A British frigate shadowed a Russian warship through the North Sea near UK waters on Christmas Day, the Royal Navy has revealed.
HMS St Albans monitored the Admiral Gorsdhkov's "activity in areas of national interest", it said.
The Admiral Gorshkov, a new guided-missile frigate, is still undergoing trials, Russian media report.
The Royal Navy says there has been a recent "upsurge in Russian units transiting UK waters".
How was the Russian ship tracked?
HMS St Albans was sent on Saturday to "keep watch on the new Russian warship Admiral Gorshkov as it passed close to UK territorial waters", the Royal Navy said.
The British frigate remained at sea on Monday, monitoring the Russian vessel, and was due to return to Portsmouth on Tuesday.
"I will not hesitate in defending our waters or tolerate any form of aggression," Defence Secretary Gavin Williamson said.
"Britain will never be intimidated when it comes to protecting our country, our people, and our national interests."
In other recent activity involving the two navies:
- HMS Tyne, a patrol ship, was also called to shadow a Russian intelligence-gathering ship as it sailed through the North Sea and the English Channel on Sunday while a navy helicopter was scrambled to track two other Russian vessels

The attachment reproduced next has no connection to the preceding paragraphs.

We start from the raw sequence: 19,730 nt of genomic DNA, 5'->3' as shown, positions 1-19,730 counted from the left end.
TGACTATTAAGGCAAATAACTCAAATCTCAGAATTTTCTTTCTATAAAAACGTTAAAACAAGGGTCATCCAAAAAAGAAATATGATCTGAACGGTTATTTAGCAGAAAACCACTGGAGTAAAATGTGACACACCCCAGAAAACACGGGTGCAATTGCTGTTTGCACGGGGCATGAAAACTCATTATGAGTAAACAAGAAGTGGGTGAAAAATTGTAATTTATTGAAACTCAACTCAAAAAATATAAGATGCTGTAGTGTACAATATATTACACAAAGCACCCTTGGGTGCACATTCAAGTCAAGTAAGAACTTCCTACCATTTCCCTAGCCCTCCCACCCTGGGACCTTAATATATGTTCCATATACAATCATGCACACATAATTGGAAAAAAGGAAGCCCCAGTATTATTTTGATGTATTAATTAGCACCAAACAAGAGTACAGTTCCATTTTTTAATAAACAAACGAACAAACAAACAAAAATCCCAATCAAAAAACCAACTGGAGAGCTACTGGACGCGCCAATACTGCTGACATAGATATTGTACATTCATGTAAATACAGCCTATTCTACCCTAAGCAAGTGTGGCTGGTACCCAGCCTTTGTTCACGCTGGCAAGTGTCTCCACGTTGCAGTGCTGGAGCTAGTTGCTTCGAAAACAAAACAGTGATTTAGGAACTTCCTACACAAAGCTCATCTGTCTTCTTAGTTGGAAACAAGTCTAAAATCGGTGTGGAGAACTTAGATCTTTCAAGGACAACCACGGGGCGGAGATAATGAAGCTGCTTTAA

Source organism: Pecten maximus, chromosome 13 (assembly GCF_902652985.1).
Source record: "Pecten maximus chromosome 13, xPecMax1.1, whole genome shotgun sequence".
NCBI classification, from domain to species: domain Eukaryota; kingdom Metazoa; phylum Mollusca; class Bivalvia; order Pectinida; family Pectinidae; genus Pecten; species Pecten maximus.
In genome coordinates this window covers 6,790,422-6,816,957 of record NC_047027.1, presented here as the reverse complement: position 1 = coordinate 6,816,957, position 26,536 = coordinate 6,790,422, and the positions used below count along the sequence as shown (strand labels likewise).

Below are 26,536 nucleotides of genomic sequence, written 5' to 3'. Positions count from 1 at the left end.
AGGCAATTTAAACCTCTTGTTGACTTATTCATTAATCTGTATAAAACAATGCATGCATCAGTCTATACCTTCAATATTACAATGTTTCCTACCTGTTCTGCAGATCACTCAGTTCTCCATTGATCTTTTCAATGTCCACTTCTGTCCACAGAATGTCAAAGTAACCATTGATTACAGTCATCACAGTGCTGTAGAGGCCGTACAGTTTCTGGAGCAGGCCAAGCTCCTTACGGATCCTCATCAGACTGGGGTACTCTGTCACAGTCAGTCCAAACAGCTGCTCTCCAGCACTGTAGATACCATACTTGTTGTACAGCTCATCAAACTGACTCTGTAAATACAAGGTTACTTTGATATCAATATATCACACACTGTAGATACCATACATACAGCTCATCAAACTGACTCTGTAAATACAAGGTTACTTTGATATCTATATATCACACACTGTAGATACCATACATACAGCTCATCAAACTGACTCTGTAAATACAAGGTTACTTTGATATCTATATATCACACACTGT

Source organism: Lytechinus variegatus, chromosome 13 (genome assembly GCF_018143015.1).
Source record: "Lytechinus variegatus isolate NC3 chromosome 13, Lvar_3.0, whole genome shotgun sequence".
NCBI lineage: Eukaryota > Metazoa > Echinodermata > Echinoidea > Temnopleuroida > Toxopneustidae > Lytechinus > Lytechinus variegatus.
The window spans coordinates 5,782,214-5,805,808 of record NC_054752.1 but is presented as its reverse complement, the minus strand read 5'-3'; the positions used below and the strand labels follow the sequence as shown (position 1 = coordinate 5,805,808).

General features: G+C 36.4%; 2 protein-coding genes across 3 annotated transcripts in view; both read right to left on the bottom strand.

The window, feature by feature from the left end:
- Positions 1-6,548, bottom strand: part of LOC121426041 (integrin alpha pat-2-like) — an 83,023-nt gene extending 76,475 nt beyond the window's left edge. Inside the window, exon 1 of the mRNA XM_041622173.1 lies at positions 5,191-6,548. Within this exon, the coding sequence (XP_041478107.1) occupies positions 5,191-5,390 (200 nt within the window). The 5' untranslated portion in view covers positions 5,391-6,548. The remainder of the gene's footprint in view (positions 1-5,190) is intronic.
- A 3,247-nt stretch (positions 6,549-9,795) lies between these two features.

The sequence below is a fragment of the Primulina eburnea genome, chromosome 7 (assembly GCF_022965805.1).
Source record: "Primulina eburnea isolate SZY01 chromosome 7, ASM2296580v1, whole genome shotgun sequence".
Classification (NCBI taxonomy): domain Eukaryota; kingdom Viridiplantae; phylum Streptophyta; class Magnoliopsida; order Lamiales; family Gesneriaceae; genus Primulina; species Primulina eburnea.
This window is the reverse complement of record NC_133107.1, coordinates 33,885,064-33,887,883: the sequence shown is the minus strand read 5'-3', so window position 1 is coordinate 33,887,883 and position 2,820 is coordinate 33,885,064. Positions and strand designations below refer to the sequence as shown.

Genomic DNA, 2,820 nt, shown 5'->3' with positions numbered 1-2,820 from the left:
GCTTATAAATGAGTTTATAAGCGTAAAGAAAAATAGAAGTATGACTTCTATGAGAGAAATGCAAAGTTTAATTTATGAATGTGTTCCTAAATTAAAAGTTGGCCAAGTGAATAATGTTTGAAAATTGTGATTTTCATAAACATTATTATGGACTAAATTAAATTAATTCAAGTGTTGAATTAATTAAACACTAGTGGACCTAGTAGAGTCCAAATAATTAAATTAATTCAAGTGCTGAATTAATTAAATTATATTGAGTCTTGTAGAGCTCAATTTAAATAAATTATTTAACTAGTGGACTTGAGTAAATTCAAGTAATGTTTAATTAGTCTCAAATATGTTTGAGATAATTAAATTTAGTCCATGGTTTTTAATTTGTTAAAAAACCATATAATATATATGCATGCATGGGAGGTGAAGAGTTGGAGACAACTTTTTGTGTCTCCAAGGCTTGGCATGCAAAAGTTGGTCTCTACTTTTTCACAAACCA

Why was the Russian ship in the North Sea?
The Admiral Gorshkov, the first of a new class of multi-role frigates, has still to complete missile tests before entering service with the Russian navy next year, Russian media report.
It has reportedly been sailing regularly between the White Sea off Russia's northern coast and the Baltic.
Rear Admiral Chris Parry, a former Royal Navy Officer and former Nato commander, describes the deployment of the war ship as "normal".
He told the BBC: "She's perfectly entitled to do that under international law. It's demonstrating the right of innocent passage."
Reports on the latest interception do not make clear in what direction the Russian ship was heading.
Russian warships have used the international waters of the North Sea in recent times to sail to and from the Mediterranean for deployment off Syria.
Why is the UK worried about undersea cables?
Relations between Britain and Russia have remained tense since Moscow's annexation of Ukraine's Crimea peninsula in 2014.
Air Chief Marshal Sir Stuart Peach, the chief of the UK's defence staff, said earlier this month that Britain and Nato needed to prioritise protecting the lines of communication.
He said it would "immediately and potentially catastrophically" hit the economy if they were cut or disrupted.
The cables criss-cross the seabed, connecting up countries and continents.